Nursing Students’ Preferred Learning Styles
Background and purpose: Learning style is the processing of information and comprehension. If teachers present contents in a style that matches a student’s preferred learning style, academic performance and success will improve. If content retention improves it will result in an increase in the
test scores. It is also important to determine if students, as a group, fit into a particular style or a particular cycle as they move through an educational program.
Methods: The study is a descriptive analytical research. Nursing Students at Isfahan Medical Sciences University completed a questionnaire formulated to assess learning styles. Analysis of variance was used to investigate the possible relationship between learning cycle and student’s grades in the curriculum (i.e. freshman, sophomore, junior, or senior). Cross tabulation was used to test for a relationship between learning style and student academic year of study in the curriculum.
Results: 294 students received the Kolb LSI questionnaire. The data demonstrated that juniors preferred a converger learning style and the senior students were in the abstract conceptualization cycle of learning. There were no relationships demonstrated between other groups in the study.
Conclusion: The junior and senior students appear to prefer the stage of learning involving thinking and problem analysis. When a group of students demonstrate a preference for particular learning style teachers can develop their curriculum along their learning style
Key words: LEARNING STYLES, NURSING STUDENTS, FRESHMAN, SOPHOMORE, JUNIOR, SENIOR
Cavanagh S. The assessment of student nurse learning style using the Kolb learning styles Inventory. J Nurse Educ Today 1995;(15): 181-7
Vanwynen E. Information processing style: One size doesn’t fit all. Nurse Educator1997; 22(5): 44.
Diaz, DP, and Cartnal, R.B. Student’s learning styles in two classes: Online distance learning and equivalent on-campus. College Teaching 1999; 47(4): 130-5.
Rakoczy M, Money Sh. Learning styles of Nursing students: A 3 years cohort longitudinal study. J Professional Nurs 1995; 3(3):170-4.
Ridley JM, Laschinger S. The effect of a senior preceptorship on the adaptive competencies of community college nursing student. J Advanced Nurs 1995; 22: 58-65.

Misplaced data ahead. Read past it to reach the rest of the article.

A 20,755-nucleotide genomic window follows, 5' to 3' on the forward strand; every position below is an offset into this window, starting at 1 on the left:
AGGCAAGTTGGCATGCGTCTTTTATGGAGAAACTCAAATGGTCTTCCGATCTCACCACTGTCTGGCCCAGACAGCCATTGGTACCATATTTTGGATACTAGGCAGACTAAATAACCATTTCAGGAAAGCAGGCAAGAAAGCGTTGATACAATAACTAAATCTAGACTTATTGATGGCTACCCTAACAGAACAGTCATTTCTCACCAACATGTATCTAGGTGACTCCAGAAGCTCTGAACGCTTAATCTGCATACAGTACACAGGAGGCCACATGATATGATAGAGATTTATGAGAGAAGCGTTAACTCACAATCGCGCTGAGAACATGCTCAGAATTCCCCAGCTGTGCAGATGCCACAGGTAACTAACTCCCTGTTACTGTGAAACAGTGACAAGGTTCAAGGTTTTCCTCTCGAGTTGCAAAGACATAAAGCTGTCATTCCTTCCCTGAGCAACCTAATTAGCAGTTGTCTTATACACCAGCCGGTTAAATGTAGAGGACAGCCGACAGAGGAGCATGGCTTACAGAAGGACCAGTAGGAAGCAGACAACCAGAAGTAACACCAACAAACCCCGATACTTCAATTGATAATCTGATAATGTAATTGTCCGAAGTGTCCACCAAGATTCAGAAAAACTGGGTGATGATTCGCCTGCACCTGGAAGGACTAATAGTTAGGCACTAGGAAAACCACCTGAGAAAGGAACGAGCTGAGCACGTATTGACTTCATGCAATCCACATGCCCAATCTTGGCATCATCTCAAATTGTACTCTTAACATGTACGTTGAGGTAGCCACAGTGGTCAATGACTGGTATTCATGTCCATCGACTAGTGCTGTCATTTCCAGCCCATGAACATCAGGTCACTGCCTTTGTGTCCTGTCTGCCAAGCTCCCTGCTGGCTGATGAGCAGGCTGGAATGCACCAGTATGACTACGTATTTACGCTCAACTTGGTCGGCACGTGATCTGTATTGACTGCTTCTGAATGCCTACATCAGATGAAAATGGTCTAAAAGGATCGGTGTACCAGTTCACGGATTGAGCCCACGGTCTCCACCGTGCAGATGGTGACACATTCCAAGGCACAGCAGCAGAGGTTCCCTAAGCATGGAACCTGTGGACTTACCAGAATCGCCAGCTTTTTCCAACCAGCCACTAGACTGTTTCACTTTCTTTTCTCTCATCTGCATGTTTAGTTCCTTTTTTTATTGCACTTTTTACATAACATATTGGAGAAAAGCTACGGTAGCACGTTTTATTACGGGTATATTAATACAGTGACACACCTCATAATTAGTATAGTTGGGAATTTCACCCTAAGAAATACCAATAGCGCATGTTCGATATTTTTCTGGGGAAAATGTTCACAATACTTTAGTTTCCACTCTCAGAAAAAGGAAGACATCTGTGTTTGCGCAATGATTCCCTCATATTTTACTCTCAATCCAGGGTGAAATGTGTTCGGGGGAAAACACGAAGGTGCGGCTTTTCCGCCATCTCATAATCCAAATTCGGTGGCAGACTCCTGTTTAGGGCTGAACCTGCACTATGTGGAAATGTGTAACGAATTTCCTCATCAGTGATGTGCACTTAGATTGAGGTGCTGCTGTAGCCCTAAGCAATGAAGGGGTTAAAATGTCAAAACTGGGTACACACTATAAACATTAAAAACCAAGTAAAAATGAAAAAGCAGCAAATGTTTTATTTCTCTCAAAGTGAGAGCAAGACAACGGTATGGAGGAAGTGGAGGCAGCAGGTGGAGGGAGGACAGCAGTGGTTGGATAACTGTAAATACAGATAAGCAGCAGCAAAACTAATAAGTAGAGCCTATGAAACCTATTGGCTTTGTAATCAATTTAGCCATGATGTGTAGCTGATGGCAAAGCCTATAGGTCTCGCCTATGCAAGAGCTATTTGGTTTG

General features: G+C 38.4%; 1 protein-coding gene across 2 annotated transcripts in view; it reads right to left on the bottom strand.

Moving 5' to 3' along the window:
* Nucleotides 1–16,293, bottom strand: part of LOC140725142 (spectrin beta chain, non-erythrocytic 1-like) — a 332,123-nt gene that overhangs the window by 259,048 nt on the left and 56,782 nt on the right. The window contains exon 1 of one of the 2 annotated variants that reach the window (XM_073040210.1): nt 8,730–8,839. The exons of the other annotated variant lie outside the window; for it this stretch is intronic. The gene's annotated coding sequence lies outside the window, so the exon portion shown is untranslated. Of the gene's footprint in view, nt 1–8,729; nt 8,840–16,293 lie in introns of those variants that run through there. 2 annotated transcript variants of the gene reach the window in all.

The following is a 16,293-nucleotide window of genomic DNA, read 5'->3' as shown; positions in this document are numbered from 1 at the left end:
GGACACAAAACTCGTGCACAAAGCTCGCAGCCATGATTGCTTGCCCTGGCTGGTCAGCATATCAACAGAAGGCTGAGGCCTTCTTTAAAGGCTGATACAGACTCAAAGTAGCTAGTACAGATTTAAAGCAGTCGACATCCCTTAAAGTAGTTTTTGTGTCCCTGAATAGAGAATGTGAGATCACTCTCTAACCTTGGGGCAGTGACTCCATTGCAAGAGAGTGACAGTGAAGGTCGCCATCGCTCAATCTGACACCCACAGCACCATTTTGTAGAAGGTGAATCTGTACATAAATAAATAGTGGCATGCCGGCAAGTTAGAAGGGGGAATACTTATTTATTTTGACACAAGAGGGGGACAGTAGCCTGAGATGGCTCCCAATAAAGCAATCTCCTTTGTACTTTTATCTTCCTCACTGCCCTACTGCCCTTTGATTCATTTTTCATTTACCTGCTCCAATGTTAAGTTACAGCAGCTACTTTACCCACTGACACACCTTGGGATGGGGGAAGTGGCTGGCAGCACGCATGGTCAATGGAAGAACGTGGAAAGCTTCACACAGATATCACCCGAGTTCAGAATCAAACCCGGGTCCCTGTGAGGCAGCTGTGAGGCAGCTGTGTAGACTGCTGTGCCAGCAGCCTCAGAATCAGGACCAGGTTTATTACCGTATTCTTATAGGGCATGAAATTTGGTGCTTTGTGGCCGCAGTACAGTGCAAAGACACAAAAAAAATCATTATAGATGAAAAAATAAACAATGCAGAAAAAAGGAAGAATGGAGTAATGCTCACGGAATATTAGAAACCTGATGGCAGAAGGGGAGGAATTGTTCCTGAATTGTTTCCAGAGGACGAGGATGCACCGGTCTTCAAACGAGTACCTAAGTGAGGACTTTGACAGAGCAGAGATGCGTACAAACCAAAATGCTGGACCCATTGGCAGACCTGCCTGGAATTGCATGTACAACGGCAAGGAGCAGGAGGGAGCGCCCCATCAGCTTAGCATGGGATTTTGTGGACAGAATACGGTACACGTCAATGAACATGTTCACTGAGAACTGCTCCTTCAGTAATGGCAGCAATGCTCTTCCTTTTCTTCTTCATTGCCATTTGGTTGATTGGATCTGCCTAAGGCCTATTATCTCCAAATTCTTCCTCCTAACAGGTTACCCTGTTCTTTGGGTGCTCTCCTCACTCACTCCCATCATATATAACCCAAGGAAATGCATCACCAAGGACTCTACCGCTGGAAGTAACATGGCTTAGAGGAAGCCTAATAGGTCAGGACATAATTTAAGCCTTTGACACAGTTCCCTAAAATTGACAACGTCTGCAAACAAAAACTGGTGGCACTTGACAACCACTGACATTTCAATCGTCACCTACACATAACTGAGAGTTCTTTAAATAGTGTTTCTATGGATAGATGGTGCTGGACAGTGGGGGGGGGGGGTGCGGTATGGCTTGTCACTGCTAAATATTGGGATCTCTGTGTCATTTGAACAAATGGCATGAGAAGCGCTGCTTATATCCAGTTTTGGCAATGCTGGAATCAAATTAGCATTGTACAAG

Hartman, VF. Teaching and Learning Style Preferences: Transitions through Technology. VCCA Journal: 9(2): 18-20.
Campeau, AG. Distribution of learning styles and preferences for learning environment characteristics among emergency medical care assistants in Ontario, Canada. Prehospital and Disaster Medicine 1997; 13(1).
Hardigan, PC, Cohen, SR. A comparison of learning styles among seven health professions: implications for optometric education. The Internet Journal of Allied Health Sciences and Practice: 1(1).
Healey M, Jenkins A. Kolb’s Experiential Learning Theory and Its Application in Geography in Higher Education. J Geography 2000; 99: 185-95.
Viola D. Learning styles of Chinese Nursing faculty and career choice preferences. J Nurs Educ 1992;17:230.
.Willcoxson L. The four stages of the learning cycle and your learning strengths. Western Australia: Mourdoch University. 1998; 1-10.
Felder RM, Henriques ER. Learning and teaching styles in foreign and second language education. Foreign Language Annals 1995; 28(1):21-31.
Quinn MF. The principles and practice of nurse education. London: Chapman and Hall; 1995.
Willcoxson M, Kolbs D. Learning style inventory: review and further study of validity and reliability. B J Educ Psych 1996;66:247-57.
Nagata JB. Student academic performance in nursing as a function of student and faculty learning style congruency. J Nurs Educ 1996; 35(2): 69-73.
Russian, C. Preferred learning styles for respiratory care students at Texas State University – San Marcos. The Internet Journal of Allied Health Sciences and Practice 2005; 3(4).
Copyright is the term used to describe the rights related to the publication and distribution of research. It governs how authors (as well as their employers or funders), publishers and the wider general public can use, publish and distribute manuscripts or books. Authors who publish their manuscripts or studies in the JME agree to release their manuscripts. Any previous introductory work on the same or similar subject by the same authors must be well referenced in the new submission and permission must be acquired from the original publisher.
* Copyright is a set of exclusive rights that belongs to a publication and distribution of research. It also guides authors, publishers and general users how to use, publish and distribute manuscripts.